Vietnam’s development has progressed substantially since major economic and social reforms were introduced in 1986. Nevertheless, the country faces a number of challenges, especially in rural and remote areas. Caritas Australia is helping rural communities improve their farming techniques and prepare better for extreme weather. We also work to empower adults and children living with a disability.
Why do we work in Vietnam?
The Vietnam war from 1955 to 1975 devastated Vietnam’s society and economy. Post-war economic development was slow until the Vietnamese government initiated its "doi moi" (renovation) policy in 1986. Since then the country’s economy has grown steadily.
Yet, despite this recent growth, poverty and inequality remain important issues for the country. Vietnam’s GDP per person is US$4,000 – just one tenth of Australia’s. Nearly one in every six people in Vietnam lives on less than $US1.25 a day.
The benefits of economic growth have not been shared evenly across the country. People living in rural areas, ethnic minorities and women tend to be poorer and have lower access to health and community services.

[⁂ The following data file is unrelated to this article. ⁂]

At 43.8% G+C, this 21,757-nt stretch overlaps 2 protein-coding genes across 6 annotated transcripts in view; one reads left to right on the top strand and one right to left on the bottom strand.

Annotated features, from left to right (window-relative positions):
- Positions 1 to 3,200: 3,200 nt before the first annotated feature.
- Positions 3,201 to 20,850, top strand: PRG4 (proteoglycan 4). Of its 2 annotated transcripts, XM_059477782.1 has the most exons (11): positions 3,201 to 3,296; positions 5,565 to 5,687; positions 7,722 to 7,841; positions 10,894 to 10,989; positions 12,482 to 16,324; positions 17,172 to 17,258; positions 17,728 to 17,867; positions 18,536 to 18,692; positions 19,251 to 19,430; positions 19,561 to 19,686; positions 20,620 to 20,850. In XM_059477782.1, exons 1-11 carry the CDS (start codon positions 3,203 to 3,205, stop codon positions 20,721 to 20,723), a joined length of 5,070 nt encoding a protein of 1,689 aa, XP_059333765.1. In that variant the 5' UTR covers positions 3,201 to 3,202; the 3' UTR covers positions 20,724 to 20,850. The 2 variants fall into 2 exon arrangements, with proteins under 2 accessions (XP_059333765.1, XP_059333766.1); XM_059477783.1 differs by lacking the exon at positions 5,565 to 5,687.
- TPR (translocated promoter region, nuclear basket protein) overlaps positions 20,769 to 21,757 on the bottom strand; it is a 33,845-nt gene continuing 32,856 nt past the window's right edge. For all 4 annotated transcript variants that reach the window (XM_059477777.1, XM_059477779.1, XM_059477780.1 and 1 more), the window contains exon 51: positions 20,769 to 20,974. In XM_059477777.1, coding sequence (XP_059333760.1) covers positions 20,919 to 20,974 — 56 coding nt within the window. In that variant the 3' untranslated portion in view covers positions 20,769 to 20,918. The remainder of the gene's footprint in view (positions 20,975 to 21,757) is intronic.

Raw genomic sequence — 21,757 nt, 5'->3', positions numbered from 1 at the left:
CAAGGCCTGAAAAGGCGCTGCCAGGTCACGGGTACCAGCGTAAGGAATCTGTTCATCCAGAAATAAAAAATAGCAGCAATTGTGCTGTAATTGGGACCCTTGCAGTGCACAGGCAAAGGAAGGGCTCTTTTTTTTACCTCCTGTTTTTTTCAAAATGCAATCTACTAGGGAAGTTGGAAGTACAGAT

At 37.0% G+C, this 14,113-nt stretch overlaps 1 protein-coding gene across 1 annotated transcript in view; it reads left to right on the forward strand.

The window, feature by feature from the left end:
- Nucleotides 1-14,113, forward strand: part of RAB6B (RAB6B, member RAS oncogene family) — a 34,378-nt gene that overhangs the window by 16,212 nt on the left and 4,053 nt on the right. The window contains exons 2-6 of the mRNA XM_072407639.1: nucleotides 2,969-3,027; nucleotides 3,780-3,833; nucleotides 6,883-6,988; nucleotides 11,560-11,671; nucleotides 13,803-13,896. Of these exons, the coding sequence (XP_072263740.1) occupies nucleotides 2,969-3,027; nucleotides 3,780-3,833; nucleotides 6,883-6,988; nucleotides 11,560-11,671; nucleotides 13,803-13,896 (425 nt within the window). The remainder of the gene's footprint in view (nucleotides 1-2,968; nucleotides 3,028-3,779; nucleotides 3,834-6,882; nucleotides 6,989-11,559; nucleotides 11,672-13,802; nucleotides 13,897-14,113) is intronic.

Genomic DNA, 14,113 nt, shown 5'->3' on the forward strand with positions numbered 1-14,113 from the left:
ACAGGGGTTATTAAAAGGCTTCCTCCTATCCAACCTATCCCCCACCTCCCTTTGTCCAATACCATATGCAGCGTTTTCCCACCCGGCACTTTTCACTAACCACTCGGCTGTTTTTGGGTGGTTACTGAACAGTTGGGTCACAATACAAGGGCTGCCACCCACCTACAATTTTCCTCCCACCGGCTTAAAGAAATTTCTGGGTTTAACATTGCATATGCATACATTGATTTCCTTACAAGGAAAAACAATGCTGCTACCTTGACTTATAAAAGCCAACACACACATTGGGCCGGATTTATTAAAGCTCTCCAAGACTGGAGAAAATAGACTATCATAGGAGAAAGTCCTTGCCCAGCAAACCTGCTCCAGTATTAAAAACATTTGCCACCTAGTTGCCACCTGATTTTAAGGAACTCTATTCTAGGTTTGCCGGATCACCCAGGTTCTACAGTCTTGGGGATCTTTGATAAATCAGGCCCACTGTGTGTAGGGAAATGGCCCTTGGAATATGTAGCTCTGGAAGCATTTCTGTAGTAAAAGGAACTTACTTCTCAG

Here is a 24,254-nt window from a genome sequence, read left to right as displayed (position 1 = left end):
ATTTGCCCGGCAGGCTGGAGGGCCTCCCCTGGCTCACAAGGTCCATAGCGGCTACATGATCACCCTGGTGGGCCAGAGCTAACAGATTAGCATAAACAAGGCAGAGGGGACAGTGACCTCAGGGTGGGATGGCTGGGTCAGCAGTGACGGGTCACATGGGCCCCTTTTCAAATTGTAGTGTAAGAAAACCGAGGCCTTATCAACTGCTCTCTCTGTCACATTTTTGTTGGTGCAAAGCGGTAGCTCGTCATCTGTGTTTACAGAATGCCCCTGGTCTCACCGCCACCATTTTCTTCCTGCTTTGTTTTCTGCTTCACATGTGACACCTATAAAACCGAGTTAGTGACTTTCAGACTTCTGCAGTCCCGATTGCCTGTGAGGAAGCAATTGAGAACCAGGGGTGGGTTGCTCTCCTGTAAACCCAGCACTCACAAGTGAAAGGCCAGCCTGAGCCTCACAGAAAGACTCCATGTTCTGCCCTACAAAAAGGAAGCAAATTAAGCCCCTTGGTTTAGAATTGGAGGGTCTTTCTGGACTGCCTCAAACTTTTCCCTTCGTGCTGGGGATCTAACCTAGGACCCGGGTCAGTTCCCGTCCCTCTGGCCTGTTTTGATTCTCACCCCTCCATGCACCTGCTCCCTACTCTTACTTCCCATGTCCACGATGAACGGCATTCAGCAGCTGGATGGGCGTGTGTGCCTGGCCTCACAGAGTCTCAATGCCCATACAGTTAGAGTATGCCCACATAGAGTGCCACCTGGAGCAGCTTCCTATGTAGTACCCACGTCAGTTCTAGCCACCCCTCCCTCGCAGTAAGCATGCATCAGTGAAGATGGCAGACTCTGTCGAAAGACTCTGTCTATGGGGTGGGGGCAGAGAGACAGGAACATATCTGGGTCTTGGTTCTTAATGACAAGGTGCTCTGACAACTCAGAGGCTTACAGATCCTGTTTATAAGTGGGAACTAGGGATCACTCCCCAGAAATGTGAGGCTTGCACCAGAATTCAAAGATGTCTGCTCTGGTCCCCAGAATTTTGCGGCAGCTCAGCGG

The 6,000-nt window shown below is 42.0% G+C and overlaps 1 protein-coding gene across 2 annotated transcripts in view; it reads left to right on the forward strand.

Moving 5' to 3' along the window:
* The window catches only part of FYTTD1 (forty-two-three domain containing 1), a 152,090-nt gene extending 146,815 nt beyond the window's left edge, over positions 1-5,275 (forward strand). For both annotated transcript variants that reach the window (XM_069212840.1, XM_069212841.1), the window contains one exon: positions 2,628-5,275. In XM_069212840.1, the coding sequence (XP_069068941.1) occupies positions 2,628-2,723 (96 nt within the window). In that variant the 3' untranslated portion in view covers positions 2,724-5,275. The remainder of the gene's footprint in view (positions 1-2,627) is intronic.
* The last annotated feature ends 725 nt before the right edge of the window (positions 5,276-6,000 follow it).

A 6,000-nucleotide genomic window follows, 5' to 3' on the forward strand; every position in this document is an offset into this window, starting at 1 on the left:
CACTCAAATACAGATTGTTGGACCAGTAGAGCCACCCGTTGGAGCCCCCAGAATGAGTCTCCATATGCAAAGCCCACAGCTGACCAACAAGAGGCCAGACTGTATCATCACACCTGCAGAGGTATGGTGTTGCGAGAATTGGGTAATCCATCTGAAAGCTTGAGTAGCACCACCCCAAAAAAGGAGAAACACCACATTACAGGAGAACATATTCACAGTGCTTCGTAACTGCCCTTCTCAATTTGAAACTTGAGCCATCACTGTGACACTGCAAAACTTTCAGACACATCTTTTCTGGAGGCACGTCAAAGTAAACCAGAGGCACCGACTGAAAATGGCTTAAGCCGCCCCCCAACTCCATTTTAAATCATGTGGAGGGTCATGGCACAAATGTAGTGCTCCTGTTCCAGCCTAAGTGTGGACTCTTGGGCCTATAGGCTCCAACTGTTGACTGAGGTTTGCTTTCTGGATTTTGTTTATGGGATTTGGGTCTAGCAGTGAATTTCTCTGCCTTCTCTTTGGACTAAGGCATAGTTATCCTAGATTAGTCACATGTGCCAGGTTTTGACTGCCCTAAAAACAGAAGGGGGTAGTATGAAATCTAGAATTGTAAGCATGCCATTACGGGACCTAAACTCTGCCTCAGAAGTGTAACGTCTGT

Extensive logging and deforestation also mean that the region’s regular typhoons and monsoonal floods impact more heavily on people in rural areas.
Our work in Vietnam
Caritas Australia is supporting 3 programs in Vietnam with two local partners. Our work covers a variety of issues including farm training and community development for ethnic minority communities, water and sanitation, disability and environmental adaption.
Examples of our work in 2010/11
- 480 people in Bac Kan Province were provided livelihood training and subsequently passed on their knowledge to their communities.
- The CRS Disability Program trained more than 2,335 parents, teachers and community members in disability awareness raising, rehabilitation techniques and project planning. An additional 851 parents participated in awareness raising events to increase their understanding of disability issues, and a team of doctors and teachers worked with 1,326 children with disabilities to determine how they could be helped by the program.